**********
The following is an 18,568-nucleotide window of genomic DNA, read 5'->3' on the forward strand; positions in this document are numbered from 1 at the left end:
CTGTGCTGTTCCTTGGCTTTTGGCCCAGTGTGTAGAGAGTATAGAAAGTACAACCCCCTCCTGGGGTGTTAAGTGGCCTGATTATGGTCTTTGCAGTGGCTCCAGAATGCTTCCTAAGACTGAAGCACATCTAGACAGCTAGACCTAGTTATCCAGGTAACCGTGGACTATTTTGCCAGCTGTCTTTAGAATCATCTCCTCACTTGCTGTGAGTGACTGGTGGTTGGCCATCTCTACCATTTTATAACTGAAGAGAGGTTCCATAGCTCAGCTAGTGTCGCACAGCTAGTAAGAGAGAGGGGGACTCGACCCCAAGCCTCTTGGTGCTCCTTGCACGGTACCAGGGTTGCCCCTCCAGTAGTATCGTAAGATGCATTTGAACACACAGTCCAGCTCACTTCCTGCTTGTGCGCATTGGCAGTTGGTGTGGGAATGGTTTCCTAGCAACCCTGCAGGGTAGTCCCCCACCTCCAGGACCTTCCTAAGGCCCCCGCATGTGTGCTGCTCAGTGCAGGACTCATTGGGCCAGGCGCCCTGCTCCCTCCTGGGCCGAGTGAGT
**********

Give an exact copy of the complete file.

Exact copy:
The following is an 18,568-nucleotide window of genomic DNA, read 5'->3' on the forward strand; positions in this document are numbered from 1 at the left end:
CTGTGCTGTTCCTTGGCTTTTGGCCCAGTGTGTAGAGAGTATAGAAAGTACAACCCCCTCCTGGGGTGTTAAGTGGCCTGATTATGGTCTTTGCAGTGGCTCCAGAATGCTTCCTAAGACTGAAGCACATCTAGACAGCTAGACCTAGTTATCCAGGTAACCGTGGACTATTTTGCCAGCTGTCTTTAGAATCATCTCCTCACTTGCTGTGAGTGACTGGTGGTTGGCCATCTCTACCATTTTATAACTGAAGAGAGGTTCCATAGCTCAGCTAGTGTCGCACAGCTAGTAAGAGAGAGGGGGACTCGACCCCAAGCCTCTTGGTGCTCCTTGCACGGTACCAGGGTTGCCCCTCCAGTAGTATCGTAAGATGCATTTGAACACACAGTCCAGCTCACTTCCTGCTTGTGCGCATTGGCAGTTGGTGTGGGAATGGTTTCCTAGCAACCCTGCAGGGTAGTCCCCCACCTCCAGGACCTTCCTAAGGCCCCCGCATGTGTGCTGCTCAGTGCAGGACTCATTGGGCCAGGCGCCCTGCTCCCTCCTGGGCCGAGTGAGT